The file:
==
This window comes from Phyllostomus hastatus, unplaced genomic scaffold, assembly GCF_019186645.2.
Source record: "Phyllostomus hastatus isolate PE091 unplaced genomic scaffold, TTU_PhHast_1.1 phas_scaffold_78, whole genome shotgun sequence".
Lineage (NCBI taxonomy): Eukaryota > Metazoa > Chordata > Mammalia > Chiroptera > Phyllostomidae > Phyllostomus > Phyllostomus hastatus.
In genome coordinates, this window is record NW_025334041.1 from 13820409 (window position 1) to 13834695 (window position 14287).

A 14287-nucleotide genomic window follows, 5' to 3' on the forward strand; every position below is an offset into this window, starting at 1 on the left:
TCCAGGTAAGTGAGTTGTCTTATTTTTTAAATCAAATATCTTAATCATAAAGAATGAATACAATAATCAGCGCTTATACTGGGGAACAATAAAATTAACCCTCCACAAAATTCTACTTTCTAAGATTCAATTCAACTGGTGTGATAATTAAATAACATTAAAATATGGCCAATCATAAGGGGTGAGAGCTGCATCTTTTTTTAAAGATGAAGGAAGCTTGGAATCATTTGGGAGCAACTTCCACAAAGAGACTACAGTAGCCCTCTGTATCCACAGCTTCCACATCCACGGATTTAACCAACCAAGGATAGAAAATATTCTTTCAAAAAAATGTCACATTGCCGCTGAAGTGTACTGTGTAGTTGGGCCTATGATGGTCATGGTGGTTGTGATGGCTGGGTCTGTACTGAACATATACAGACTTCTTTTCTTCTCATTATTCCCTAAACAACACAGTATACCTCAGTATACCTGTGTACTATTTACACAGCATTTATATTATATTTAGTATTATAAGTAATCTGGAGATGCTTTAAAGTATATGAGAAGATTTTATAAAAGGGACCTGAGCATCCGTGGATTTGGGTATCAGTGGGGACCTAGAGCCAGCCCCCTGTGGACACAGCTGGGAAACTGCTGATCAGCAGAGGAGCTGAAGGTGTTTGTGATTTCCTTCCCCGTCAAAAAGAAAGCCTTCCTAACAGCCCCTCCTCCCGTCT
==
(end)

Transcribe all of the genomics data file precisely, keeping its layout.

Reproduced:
This window comes from Phyllostomus hastatus, unplaced genomic scaffold, assembly GCF_019186645.2.
Source record: "Phyllostomus hastatus isolate PE091 unplaced genomic scaffold, TTU_PhHast_1.1 phas_scaffold_78, whole genome shotgun sequence".
Lineage (NCBI taxonomy): Eukaryota > Metazoa > Chordata > Mammalia > Chiroptera > Phyllostomidae > Phyllostomus > Phyllostomus hastatus.
In genome coordinates, this window is record NW_025334041.1 from 13820409 (window position 1) to 13834695 (window position 14287).

A 14287-nucleotide genomic window follows, 5' to 3' on the forward strand; every position below is an offset into this window, starting at 1 on the left:
TCCAGGTAAGTGAGTTGTCTTATTTTTTAAATCAAATATCTTAATCATAAAGAATGAATACAATAATCAGCGCTTATACTGGGGAACAATAAAATTAACCCTCCACAAAATTCTACTTTCTAAGATTCAATTCAACTGGTGTGATAATTAAATAACATTAAAATATGGCCAATCATAAGGGGTGAGAGCTGCATCTTTTTTTAAAGATGAAGGAAGCTTGGAATCATTTGGGAGCAACTTCCACAAAGAGACTACAGTAGCCCTCTGTATCCACAGCTTCCACATCCACGGATTTAACCAACCAAGGATAGAAAATATTCTTTCAAAAAAATGTCACATTGCCGCTGAAGTGTACTGTGTAGTTGGGCCTATGATGGTCATGGTGGTTGTGATGGCTGGGTCTGTACTGAACATATACAGACTTCTTTTCTTCTCATTATTCCCTAAACAACACAGTATACCTCAGTATACCTGTGTACTATTTACACAGCATTTATATTATATTTAGTATTATAAGTAATCTGGAGATGCTTTAAAGTATATGAGAAGATTTTATAAAAGGGACCTGAGCATCCGTGGATTTGGGTATCAGTGGGGACCTAGAGCCAGCCCCCTGTGGACACAGCTGGGAAACTGCTGATCAGCAGAGGAGCTGAAGGTGTTTGTGATTTCCTTCCCCGTCAAAAAGAAAGCCTTCCTAACAGCCCCTCCTCCCGTCT